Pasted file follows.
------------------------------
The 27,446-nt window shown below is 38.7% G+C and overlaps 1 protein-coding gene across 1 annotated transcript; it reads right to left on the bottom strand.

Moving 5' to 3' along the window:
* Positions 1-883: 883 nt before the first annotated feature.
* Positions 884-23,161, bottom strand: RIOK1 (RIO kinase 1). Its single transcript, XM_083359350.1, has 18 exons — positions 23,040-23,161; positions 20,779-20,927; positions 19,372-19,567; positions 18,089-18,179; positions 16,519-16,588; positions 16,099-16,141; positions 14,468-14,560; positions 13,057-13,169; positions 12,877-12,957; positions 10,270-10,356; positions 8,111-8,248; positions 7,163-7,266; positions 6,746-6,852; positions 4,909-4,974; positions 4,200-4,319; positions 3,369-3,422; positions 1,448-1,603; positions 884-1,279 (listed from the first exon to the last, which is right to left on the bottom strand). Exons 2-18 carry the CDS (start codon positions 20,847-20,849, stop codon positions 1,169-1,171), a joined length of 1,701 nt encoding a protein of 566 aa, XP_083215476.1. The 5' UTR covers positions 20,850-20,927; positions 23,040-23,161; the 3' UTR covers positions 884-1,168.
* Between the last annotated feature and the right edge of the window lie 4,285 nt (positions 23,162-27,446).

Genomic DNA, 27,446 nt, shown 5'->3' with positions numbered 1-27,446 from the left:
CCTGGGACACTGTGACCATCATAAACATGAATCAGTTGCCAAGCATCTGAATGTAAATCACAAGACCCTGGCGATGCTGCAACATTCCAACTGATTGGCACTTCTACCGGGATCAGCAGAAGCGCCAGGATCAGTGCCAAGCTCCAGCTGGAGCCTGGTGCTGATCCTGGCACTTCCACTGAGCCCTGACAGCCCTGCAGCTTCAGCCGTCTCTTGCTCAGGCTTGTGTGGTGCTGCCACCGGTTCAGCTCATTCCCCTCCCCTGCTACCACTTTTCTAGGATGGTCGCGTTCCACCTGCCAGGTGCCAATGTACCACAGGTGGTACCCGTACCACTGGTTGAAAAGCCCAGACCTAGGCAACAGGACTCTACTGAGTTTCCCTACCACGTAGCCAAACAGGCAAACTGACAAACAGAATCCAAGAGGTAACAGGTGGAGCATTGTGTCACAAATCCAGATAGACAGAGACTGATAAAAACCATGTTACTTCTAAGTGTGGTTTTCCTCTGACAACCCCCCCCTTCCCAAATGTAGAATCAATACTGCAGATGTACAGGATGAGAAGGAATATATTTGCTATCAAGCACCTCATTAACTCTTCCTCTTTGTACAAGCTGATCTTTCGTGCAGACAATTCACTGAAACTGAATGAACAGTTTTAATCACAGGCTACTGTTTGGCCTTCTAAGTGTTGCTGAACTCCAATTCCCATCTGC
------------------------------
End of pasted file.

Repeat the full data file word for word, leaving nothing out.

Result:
The 27,446-nt window shown below is 38.7% G+C and overlaps 1 protein-coding gene across 1 annotated transcript; it reads right to left on the bottom strand.

Moving 5' to 3' along the window:
* Positions 1-883: 883 nt before the first annotated feature.
* Positions 884-23,161, bottom strand: RIOK1 (RIO kinase 1). Its single transcript, XM_083359350.1, has 18 exons — positions 23,040-23,161; positions 20,779-20,927; positions 19,372-19,567; positions 18,089-18,179; positions 16,519-16,588; positions 16,099-16,141; positions 14,468-14,560; positions 13,057-13,169; positions 12,877-12,957; positions 10,270-10,356; positions 8,111-8,248; positions 7,163-7,266; positions 6,746-6,852; positions 4,909-4,974; positions 4,200-4,319; positions 3,369-3,422; positions 1,448-1,603; positions 884-1,279 (listed from the first exon to the last, which is right to left on the bottom strand). Exons 2-18 carry the CDS (start codon positions 20,847-20,849, stop codon positions 1,169-1,171), a joined length of 1,701 nt encoding a protein of 566 aa, XP_083215476.1. The 5' UTR covers positions 20,850-20,927; positions 23,040-23,161; the 3' UTR covers positions 884-1,168.
* Between the last annotated feature and the right edge of the window lie 4,285 nt (positions 23,162-27,446).

Genomic DNA, 27,446 nt, shown 5'->3' with positions numbered 1-27,446 from the left:
CCTGGGACACTGTGACCATCATAAACATGAATCAGTTGCCAAGCATCTGAATGTAAATCACAAGACCCTGGCGATGCTGCAACATTCCAACTGATTGGCACTTCTACCGGGATCAGCAGAAGCGCCAGGATCAGTGCCAAGCTCCAGCTGGAGCCTGGTGCTGATCCTGGCACTTCCACTGAGCCCTGACAGCCCTGCAGCTTCAGCCGTCTCTTGCTCAGGCTTGTGTGGTGCTGCCACCGGTTCAGCTCATTCCCCTCCCCTGCTACCACTTTTCTAGGATGGTCGCGTTCCACCTGCCAGGTGCCAATGTACCACAGGTGGTACCCGTACCACTGGTTGAAAAGCCCAGACCTAGGCAACAGGACTCTACTGAGTTTCCCTACCACGTAGCCAAACAGGCAAACTGACAAACAGAATCCAAGAGGTAACAGGTGGAGCATTGTGTCACAAATCCAGATAGACAGAGACTGATAAAAACCATGTTACTTCTAAGTGTGGTTTTCCTCTGACAACCCCCCCCTTCCCAAATGTAGAATCAATACTGCAGATGTACAGGATGAGAAGGAATATATTTGCTATCAAGCACCTCATTAACTCTTCCTCTTTGTACAAGCTGATCTTTCGTGCAGACAATTCACTGAAACTGAATGAACAGTTTTAATCACAGGCTACTGTTTGGCCTTCTAAGTGTTGCTGAACTCCAATTCCCATCTGC